I told Dr Bhatia that I would want a proper explanation if that came back as the diagnosis. But unlike the many other neurologists I've seen he did genuinely seem concerned about my illness. If he said It's psychogenic I would at least try the treatment he offers and see if it helps, but would not continue with it if it made me worse. I don't know for sure, but I think he would still oversee my treatment, which would presumably mean he would reconsider the diagnosis if the treatment doesn't work.


#9

Hi, paul318 --

Well, you gave me my laugh for today with that masturbation theory!  I'd not heard that one before.  I'd say that tells us more about the guy who interpreted involuntary movements that way than about the disease!  lol

Your doctor certainly sounds thoughtful.  Maybe you'll get a good diagnosis eventually from him.

J


#10

 

Hi

I had too chuckle at that Theory as well, Where will the Practise of medicine be in another 100 yr's?? and what will they make of such things as Parkinson's then as well?? if it's still around. the word it's self and the many forms of it is mind blowing.

I had never heard of a psychogenic illness, and i'd certainly find it hard too take if someone suggested it was all my mind doing it making me feel this way,I hadn't planned the symptoms too be what they are, looking it up there's psychogenic parkinsons and too through even more into the mix, it seems it is possible too have both psychogenic parkinsons and PD.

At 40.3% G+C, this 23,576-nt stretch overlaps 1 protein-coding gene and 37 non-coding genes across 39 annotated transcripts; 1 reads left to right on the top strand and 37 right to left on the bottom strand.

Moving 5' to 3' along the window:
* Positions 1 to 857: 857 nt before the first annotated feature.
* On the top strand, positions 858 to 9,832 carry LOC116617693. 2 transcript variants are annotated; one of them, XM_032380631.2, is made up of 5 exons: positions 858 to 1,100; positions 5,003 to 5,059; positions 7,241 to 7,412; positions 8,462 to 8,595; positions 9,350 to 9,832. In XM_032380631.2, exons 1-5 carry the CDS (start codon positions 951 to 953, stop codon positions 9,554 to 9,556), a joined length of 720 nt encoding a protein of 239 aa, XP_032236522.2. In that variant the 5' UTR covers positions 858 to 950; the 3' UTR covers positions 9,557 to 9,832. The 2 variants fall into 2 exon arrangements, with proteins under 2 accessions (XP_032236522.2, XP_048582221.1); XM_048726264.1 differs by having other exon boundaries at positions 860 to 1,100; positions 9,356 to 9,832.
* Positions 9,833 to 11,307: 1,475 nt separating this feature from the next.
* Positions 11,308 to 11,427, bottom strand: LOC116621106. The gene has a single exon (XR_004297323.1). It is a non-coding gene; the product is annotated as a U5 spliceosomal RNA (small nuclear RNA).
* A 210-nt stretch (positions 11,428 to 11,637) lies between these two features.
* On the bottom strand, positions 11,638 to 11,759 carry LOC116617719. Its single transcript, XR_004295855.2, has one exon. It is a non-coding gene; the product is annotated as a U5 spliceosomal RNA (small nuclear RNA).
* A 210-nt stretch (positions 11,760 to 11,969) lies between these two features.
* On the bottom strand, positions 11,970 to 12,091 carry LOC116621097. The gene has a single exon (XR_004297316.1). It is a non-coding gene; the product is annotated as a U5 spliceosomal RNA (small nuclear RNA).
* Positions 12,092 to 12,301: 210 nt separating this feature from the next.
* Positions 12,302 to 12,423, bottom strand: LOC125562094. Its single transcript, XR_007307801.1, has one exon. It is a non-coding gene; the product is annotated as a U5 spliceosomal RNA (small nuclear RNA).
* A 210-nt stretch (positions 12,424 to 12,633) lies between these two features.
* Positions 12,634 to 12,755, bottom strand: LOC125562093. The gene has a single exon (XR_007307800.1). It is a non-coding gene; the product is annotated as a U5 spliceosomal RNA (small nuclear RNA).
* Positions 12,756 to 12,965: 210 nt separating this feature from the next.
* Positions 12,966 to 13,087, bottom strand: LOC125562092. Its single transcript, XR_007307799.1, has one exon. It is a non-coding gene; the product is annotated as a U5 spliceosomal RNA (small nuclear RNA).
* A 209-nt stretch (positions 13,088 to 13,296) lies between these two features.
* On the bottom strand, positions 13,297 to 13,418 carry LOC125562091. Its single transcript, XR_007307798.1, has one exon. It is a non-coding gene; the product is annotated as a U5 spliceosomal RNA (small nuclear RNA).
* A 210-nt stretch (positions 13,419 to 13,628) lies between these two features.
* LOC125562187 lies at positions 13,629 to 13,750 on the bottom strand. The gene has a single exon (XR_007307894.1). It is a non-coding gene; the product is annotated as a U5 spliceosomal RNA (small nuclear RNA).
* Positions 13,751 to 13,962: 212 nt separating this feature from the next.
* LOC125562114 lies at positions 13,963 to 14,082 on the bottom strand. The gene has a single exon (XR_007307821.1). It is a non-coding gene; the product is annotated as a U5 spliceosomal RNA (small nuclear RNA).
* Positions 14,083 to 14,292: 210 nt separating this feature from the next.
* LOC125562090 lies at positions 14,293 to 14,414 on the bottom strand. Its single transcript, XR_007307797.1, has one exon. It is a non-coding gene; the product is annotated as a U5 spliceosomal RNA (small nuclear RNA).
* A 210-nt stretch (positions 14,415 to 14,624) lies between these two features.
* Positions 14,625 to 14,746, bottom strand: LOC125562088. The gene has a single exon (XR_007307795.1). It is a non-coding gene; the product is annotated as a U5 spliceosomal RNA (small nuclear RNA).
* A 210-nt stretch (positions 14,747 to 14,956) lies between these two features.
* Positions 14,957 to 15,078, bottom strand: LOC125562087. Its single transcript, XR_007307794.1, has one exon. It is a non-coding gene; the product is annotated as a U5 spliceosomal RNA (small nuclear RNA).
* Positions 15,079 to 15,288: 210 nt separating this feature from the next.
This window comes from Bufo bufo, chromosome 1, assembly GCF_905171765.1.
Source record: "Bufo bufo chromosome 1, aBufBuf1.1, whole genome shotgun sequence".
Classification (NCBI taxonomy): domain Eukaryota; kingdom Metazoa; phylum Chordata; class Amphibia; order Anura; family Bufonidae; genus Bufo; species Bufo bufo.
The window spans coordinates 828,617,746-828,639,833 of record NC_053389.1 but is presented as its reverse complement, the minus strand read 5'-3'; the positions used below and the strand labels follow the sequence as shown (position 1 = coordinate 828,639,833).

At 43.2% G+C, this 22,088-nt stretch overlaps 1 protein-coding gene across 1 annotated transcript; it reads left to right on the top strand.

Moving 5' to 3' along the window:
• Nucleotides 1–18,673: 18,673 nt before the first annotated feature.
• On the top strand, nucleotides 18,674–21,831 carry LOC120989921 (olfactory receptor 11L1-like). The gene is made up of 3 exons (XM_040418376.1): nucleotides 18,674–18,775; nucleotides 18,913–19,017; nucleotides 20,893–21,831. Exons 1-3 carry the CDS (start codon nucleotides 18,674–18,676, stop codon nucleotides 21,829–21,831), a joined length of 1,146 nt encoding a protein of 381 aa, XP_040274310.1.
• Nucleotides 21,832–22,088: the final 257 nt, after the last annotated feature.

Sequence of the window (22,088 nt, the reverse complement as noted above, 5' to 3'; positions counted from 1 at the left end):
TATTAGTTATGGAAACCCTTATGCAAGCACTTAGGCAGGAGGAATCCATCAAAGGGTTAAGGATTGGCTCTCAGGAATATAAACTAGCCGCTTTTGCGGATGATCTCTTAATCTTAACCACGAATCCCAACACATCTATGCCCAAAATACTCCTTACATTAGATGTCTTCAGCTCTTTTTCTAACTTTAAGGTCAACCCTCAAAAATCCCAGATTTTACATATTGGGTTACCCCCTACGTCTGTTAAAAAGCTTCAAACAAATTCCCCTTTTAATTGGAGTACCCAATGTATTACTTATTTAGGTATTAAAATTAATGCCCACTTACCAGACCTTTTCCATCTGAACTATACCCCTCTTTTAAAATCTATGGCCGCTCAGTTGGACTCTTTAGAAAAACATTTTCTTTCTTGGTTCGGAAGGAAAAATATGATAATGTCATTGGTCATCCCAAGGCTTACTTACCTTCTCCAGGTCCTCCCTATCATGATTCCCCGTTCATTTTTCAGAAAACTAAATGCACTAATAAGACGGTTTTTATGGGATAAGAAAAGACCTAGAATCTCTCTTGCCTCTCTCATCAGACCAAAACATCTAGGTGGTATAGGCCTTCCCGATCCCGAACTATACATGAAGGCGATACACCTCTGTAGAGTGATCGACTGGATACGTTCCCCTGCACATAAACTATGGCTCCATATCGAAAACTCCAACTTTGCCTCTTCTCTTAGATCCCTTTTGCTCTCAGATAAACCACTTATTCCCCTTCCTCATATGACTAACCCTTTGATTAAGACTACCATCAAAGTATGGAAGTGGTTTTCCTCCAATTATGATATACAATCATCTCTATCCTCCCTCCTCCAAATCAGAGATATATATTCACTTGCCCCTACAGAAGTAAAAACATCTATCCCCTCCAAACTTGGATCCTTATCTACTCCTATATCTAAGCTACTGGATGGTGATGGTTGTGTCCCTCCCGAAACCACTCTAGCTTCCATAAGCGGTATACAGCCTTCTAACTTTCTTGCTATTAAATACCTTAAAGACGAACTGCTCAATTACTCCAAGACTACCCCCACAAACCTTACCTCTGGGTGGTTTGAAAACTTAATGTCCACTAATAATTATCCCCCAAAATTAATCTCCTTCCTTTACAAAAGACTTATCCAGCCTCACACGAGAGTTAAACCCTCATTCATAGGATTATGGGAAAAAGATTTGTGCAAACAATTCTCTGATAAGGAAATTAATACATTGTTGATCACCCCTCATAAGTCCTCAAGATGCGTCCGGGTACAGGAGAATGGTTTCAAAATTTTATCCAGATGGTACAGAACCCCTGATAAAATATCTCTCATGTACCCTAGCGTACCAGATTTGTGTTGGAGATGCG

like Victorian definitions i spose illness's themselves can evolve given the passage of time or doctors and scientists  eventually learn more about them even if we dont all tick the right boxes at the time.

 

Best of luck.


#11

Hi Paul

I hope you get a good result from your latest consultation. I think you are in excellent hands with Professor Bhatia. I had a very reassuring consultation with him a few years ago when I was first starting on meds.

EF


#12

Thank you EF, I have felt more confident about Prof Bhatia than any of the other neurologists I've seen over the years. I'm hoping I don't have to wait too long for the DatScan.